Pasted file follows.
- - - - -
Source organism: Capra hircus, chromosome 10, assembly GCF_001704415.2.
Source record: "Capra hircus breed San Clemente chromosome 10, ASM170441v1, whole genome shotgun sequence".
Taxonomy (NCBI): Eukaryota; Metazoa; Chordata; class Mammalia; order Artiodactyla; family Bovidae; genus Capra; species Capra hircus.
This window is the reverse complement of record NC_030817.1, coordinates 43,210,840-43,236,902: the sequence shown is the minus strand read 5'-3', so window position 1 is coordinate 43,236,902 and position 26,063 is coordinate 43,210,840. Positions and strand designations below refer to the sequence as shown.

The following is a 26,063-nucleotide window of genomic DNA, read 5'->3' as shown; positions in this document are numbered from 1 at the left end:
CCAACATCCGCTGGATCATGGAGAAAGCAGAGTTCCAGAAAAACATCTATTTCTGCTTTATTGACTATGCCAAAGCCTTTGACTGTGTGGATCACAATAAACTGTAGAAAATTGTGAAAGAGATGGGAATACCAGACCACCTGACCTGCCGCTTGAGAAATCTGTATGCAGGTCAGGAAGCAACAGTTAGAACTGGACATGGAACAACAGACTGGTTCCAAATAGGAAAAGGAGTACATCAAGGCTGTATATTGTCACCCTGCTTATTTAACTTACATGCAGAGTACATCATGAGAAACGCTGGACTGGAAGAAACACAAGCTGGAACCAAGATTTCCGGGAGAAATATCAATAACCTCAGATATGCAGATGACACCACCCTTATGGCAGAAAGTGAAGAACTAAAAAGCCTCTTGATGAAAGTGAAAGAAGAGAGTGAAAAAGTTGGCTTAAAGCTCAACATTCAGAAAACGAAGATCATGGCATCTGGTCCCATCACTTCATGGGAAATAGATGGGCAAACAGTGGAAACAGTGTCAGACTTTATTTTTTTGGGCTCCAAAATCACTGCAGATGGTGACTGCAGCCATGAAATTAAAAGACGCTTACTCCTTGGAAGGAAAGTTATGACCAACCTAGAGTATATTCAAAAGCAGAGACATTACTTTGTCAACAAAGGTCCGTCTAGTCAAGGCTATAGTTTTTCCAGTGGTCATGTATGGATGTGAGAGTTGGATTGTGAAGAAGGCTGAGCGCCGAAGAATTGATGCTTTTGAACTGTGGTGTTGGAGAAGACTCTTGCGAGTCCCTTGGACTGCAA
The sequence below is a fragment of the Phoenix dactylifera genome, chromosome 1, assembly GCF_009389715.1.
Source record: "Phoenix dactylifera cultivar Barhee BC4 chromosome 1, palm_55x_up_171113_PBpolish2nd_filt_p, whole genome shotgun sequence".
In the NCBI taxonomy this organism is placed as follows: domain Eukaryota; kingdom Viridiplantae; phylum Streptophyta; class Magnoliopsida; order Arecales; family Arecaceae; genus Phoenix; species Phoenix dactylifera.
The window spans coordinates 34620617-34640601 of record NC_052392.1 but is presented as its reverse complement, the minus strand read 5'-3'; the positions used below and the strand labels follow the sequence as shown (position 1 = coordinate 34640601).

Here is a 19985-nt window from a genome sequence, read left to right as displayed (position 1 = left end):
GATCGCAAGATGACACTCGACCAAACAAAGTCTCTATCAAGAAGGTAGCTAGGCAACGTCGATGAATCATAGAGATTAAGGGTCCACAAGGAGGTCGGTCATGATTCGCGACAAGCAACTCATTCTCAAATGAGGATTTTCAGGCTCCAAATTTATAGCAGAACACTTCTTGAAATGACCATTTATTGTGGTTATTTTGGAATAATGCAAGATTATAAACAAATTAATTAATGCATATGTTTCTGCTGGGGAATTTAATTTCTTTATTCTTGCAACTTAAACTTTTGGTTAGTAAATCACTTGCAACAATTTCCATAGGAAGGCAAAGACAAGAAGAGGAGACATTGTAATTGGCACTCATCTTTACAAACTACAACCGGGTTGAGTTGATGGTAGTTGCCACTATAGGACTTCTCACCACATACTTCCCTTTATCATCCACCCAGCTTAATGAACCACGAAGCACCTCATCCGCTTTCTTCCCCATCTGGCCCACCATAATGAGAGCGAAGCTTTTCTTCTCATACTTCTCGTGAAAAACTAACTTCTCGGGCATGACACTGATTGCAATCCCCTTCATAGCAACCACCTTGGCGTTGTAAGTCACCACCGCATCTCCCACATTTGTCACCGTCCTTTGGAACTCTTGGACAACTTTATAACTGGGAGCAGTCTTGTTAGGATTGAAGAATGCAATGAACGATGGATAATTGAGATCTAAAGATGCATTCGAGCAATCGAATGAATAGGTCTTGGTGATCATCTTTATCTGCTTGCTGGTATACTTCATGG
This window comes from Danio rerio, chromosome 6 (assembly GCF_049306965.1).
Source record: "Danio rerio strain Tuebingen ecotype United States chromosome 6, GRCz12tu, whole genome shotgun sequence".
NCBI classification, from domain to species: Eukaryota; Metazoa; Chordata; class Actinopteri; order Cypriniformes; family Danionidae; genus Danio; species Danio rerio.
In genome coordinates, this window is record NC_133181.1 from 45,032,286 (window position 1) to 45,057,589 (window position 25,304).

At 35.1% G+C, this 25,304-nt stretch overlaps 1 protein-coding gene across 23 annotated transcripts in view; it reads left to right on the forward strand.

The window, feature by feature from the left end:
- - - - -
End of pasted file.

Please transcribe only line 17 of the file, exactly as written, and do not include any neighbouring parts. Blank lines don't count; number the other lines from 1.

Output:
At 35.1% G+C, this 25,304-nt stretch overlaps 1 protein-coding gene across 23 annotated transcripts in view; it reads left to right on the forward strand.